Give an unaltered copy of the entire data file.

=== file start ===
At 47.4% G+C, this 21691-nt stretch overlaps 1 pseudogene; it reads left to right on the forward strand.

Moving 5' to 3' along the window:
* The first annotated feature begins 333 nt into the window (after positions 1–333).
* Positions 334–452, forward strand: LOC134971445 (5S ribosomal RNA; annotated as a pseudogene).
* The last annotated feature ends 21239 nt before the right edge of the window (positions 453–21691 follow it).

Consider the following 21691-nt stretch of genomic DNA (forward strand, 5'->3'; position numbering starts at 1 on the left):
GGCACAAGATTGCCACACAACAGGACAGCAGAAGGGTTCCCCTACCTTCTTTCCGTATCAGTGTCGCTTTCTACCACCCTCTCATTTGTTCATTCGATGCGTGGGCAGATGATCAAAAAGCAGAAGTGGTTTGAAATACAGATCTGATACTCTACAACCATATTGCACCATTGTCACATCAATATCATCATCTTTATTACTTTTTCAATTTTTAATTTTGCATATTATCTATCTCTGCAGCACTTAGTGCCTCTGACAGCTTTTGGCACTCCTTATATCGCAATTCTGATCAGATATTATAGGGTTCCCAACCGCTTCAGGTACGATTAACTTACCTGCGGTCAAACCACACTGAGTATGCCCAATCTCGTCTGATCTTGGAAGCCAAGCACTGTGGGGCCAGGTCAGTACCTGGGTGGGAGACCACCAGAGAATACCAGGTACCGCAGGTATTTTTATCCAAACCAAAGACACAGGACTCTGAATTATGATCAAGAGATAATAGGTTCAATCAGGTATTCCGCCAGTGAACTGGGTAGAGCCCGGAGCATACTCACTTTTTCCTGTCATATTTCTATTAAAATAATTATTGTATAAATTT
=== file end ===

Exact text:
At 47.4% G+C, this 21691-nt stretch overlaps 1 pseudogene; it reads left to right on the forward strand.

Moving 5' to 3' along the window:
* The first annotated feature begins 333 nt into the window (after positions 1–333).
* Positions 334–452, forward strand: LOC134971445 (5S ribosomal RNA; annotated as a pseudogene).
* The last annotated feature ends 21239 nt before the right edge of the window (positions 453–21691 follow it).

Consider the following 21691-nt stretch of genomic DNA (forward strand, 5'->3'; position numbering starts at 1 on the left):
GGCACAAGATTGCCACACAACAGGACAGCAGAAGGGTTCCCCTACCTTCTTTCCGTATCAGTGTCGCTTTCTACCACCCTCTCATTTGTTCATTCGATGCGTGGGCAGATGATCAAAAAGCAGAAGTGGTTTGAAATACAGATCTGATACTCTACAACCATATTGCACCATTGTCACATCAATATCATCATCTTTATTACTTTTTCAATTTTTAATTTTGCATATTATCTATCTCTGCAGCACTTAGTGCCTCTGACAGCTTTTGGCACTCCTTATATCGCAATTCTGATCAGATATTATAGGGTTCCCAACCGCTTCAGGTACGATTAACTTACCTGCGGTCAAACCACACTGAGTATGCCCAATCTCGTCTGATCTTGGAAGCCAAGCACTGTGGGGCCAGGTCAGTACCTGGGTGGGAGACCACCAGAGAATACCAGGTACCGCAGGTATTTTTATCCAAACCAAAGACACAGGACTCTGAATTATGATCAAGAGATAATAGGTTCAATCAGGTATTCCGCCAGTGAACTGGGTAGAGCCCGGAGCATACTCACTTTTTCCTGTCATATTTCTATTAAAATAATTATTGTATAAATTT